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ELON MUSK, SPACEX and TOOTHPASTE?



In 2006, Iron Man director, Jon Favreau, and its star, Robert Downey Jr., were developing the Tony Stark character for the Iron Man film and they had a big problem. They were trying to bring the character of a fast talking genius billionaire Tony Stark to the big screen but had no idea how to make him seem real or likeable. Makes sense. Most people hate rich people who have it all. Where do you find a billionaire with advanced engineering degrees, is a playboy, parties with the global elite that the audience would cheer for? Robert Downey Jr. heard about Elon Musk and got a personal tour of SpaceX. Robert was blown away with the meeting and what he saw at the facility. SpaceX is a company that designs, manufactures and launches advanced rockets and spacecraft. The company was founded in 2002 by Elon Musk to revolutionize space technology. Real life Iron Man stuff. Robert met many people in the technology sector but no one was like Elon so he decided to use Elon Musk as "inspiration" in his portrayal of Tony Stark on screen. Iron Man released in 2008 and went on to earn $600 million at the box office. It was a blockbuster.

In Iron Man 2, Elon Musk made an on-screen cameo appearance and allowed some of the filming to occur at SpaceX.

Elon has a strong track record of succeeding in any industry he focuses on. In 1995, Musk quit graduate school at Stanford University to co-found PayPal, an online financial service that allows people to pay for items using a secure internet account. PayPal has disrupted the finance industry and is considered a major threat to traditional banking today. eBay purchased PayPal in 2002 for $1.5 billion, Musk made $180 million from the sale which he used to invest in Telsa and SpaceX.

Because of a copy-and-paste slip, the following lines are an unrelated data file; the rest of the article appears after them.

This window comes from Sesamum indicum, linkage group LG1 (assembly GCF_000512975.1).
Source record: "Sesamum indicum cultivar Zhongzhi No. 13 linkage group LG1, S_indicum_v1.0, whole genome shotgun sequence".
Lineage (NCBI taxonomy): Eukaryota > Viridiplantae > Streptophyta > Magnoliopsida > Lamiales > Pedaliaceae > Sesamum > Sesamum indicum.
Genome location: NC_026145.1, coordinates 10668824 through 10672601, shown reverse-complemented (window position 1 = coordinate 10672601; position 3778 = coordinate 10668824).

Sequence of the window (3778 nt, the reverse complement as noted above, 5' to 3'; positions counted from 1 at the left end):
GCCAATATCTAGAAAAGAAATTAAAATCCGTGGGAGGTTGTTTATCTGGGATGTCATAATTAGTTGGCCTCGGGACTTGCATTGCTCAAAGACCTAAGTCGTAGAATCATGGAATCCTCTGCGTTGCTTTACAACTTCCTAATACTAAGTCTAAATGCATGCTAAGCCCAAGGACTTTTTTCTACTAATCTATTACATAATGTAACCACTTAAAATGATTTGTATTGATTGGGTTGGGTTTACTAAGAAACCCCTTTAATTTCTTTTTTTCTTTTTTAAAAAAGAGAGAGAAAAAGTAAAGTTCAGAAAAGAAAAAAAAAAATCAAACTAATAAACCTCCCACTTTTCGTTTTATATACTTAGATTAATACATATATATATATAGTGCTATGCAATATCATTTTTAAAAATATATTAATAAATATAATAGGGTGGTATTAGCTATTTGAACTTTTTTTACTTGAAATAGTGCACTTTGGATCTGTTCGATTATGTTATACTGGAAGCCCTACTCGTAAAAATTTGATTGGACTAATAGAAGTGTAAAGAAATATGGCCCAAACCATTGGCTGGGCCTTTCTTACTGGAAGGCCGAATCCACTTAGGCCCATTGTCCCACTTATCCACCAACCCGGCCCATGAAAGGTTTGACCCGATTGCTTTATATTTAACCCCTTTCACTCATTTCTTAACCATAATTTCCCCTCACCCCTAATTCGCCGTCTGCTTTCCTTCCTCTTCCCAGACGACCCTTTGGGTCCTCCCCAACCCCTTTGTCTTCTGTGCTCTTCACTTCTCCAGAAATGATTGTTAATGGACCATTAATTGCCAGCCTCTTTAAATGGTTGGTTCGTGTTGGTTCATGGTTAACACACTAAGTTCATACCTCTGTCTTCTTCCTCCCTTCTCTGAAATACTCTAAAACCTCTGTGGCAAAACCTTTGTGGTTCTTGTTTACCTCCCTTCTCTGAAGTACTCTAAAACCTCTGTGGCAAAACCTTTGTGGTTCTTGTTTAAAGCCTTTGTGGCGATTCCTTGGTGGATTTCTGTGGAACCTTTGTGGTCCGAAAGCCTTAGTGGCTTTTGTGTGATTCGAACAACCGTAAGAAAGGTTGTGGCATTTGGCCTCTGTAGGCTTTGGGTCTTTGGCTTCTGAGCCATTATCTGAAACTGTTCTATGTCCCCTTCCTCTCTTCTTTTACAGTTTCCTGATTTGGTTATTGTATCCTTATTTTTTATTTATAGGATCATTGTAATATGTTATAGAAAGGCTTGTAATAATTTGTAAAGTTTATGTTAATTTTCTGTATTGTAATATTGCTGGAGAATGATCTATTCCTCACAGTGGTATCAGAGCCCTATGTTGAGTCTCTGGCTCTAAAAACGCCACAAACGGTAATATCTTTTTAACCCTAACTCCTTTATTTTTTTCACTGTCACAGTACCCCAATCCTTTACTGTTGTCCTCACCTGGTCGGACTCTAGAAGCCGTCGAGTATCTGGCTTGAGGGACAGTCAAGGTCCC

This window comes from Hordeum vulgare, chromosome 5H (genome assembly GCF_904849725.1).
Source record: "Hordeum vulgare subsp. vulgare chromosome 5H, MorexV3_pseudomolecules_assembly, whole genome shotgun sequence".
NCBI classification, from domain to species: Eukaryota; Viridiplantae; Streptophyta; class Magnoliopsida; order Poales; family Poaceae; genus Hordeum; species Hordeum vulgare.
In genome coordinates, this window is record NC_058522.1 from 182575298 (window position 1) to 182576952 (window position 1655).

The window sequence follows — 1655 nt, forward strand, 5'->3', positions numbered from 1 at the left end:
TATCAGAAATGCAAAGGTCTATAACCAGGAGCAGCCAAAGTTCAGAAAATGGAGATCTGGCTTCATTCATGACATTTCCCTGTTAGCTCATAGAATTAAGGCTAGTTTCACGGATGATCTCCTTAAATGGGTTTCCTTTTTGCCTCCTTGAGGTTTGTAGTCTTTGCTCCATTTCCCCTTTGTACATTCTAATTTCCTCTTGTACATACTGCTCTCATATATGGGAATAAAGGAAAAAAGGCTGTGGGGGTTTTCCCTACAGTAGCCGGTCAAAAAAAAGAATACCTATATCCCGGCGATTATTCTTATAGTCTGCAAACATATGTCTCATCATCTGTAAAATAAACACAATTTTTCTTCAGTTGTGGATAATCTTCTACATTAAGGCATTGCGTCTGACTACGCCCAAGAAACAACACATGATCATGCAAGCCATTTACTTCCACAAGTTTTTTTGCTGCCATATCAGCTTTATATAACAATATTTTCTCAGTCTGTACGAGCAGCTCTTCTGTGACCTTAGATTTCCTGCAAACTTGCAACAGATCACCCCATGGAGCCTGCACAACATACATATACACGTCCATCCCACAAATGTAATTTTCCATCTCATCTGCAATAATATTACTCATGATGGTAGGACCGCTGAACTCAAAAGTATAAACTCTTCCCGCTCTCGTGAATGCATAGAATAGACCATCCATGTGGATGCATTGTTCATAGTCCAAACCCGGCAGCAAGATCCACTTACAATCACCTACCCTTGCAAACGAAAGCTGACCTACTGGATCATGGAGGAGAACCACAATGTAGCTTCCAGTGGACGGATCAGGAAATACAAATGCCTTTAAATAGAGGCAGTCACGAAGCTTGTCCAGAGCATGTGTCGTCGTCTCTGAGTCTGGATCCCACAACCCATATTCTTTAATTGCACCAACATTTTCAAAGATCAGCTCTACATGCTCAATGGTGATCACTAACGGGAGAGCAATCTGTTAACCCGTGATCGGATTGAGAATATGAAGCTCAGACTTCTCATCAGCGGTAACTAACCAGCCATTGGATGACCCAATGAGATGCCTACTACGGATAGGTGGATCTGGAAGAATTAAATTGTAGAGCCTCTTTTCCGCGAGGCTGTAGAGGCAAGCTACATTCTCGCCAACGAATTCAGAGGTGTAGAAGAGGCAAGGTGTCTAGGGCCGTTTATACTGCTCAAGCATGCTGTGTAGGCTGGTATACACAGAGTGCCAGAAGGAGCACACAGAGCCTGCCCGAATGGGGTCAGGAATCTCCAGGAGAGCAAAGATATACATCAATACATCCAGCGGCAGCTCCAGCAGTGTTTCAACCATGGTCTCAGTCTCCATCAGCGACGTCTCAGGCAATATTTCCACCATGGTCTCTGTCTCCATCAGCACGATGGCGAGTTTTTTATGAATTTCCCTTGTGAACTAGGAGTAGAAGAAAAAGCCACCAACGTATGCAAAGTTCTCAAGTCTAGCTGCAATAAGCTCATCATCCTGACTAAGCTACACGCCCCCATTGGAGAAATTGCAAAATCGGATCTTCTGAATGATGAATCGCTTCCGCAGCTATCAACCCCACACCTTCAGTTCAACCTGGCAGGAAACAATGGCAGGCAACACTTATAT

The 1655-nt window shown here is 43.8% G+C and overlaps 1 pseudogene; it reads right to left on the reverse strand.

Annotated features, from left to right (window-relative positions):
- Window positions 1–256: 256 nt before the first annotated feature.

Elon Musk invested $50 million in Tesla and became the CEO. Tesla is an electric vehicle company based in California that focuses on electric cars, solar and renewable energy solutions. Today he is the largest individual shareholder of Tesla, if the stock does well, he does well financially. The stock did nothing for 15 years. As of October 2019 the stock price was under $50 a share. The stock closed at $880 recently. The total market value of Tesla today is a staggering $834 billion US.

Check out below to see how Tesla’s current market value compares with global automakers:

Toyota: $215 billion

Volkswagen: $103 billion

Daimler: $74 billion

General Motors: $61 billion

BMW: $52 billion

Honda: $48 billion

Ferrari: $41 billion

Fiat Chrysler: $35 billion

Ford: $35 billion

Nissan: $22 billion

*Total Market Value : $471 billion

*Tesla Market Value: $834 billion

*Based on Friday, January 8, 2020 stock prices


You saw that right. Tesla’s is worth almost two times more than all the global automakers put together. Other than never having to pay for gas again, Lou Shipley’s article in the Harvard Business Review (Feb. 28, 2020) stated clearly why Tesla had the upper hand on traditional automakers:


“Software is a big part of Tesla’s advantage.